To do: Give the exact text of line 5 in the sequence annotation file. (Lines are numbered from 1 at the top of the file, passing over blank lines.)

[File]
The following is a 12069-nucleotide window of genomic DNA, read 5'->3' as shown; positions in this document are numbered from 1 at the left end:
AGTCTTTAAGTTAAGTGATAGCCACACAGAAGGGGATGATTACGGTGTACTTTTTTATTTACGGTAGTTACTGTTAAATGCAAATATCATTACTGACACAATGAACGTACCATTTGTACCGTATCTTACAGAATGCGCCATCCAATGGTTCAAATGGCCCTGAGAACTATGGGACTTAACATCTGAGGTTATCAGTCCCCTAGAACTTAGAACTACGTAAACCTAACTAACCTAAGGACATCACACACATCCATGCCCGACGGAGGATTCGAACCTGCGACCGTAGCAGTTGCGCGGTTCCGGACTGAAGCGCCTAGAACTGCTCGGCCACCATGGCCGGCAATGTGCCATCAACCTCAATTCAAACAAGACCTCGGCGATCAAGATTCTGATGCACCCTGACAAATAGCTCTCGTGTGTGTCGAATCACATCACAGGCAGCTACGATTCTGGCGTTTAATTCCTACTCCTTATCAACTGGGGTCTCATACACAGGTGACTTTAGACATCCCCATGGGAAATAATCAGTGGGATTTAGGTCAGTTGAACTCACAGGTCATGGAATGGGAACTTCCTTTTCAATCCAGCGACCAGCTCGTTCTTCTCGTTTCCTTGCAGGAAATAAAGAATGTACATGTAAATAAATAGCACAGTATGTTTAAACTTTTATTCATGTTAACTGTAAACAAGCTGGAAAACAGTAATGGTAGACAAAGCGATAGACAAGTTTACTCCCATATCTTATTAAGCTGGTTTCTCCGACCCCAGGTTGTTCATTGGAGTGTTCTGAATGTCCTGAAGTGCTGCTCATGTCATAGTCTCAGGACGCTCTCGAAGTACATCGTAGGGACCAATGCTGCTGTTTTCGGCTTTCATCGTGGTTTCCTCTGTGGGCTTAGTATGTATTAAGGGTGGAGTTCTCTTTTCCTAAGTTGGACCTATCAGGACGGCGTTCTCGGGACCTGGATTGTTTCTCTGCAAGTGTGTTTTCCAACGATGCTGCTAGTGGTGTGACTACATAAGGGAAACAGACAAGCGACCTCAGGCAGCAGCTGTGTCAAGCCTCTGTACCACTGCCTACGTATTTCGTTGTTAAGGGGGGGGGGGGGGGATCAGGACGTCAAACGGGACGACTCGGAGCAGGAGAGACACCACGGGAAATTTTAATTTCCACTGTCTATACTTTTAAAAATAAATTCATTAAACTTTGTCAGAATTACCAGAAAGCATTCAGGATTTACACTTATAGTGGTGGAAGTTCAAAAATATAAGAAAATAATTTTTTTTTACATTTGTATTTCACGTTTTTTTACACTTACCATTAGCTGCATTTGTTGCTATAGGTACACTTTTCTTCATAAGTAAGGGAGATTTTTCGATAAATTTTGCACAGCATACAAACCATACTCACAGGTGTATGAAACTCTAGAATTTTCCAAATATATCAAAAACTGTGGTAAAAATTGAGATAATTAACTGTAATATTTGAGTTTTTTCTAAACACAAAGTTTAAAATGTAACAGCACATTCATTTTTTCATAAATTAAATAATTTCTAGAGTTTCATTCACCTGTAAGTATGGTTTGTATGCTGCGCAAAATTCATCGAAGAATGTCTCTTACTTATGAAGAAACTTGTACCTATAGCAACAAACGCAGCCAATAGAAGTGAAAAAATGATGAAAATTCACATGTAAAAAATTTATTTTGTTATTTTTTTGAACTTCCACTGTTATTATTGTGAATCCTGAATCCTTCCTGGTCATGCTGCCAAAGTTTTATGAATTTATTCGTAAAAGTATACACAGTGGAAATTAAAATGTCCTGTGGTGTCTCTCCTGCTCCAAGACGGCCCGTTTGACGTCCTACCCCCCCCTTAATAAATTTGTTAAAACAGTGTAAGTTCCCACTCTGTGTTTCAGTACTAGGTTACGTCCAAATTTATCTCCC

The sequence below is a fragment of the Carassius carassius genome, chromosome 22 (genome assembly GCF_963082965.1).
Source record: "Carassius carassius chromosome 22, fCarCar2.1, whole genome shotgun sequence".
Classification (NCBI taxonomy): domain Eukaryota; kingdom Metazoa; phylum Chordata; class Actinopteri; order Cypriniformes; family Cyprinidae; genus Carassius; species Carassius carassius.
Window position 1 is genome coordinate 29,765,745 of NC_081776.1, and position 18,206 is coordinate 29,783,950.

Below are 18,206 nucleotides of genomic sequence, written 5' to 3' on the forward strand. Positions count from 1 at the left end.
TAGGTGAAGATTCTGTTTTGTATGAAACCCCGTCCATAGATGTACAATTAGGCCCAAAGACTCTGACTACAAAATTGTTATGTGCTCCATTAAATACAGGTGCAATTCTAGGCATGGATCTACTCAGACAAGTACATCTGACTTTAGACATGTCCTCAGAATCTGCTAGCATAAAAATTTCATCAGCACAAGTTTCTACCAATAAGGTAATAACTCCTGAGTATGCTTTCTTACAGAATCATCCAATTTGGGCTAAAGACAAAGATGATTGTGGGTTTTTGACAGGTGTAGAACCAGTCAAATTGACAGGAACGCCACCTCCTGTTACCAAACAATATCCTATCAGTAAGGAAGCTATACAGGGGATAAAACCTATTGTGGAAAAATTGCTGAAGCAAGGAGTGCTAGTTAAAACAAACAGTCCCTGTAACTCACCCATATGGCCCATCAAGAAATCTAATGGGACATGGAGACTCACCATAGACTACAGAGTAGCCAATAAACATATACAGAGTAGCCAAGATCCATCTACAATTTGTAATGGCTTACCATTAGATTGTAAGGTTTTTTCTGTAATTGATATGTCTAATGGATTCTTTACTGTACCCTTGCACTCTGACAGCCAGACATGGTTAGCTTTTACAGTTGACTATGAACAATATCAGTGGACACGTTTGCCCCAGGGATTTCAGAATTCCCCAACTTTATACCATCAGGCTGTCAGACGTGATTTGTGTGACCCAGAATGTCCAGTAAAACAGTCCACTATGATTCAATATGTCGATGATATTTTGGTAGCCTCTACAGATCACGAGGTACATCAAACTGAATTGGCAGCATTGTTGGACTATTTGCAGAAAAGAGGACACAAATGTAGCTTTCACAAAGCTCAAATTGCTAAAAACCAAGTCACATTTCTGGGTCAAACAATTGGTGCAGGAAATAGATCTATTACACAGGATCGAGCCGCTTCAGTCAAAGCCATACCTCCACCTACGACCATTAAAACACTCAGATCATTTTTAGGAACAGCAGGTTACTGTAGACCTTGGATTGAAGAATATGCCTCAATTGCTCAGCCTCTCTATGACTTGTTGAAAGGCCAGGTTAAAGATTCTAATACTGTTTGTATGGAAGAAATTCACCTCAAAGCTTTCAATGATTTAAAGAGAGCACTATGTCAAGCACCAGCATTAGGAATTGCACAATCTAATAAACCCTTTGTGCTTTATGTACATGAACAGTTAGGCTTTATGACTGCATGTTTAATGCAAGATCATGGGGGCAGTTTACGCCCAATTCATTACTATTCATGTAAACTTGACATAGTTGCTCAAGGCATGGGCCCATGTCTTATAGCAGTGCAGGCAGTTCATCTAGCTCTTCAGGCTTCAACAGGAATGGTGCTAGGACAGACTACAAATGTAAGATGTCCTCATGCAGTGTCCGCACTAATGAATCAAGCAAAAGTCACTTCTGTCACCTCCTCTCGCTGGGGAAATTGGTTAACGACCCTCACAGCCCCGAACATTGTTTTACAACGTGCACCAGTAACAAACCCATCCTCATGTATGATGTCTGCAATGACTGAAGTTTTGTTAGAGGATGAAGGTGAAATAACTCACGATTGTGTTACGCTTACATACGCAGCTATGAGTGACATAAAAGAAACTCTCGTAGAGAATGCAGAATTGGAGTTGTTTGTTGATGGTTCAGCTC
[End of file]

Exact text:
Classification (NCBI taxonomy): domain Eukaryota; kingdom Metazoa; phylum Chordata; class Actinopteri; order Cypriniformes; family Cyprinidae; genus Carassius; species Carassius carassius.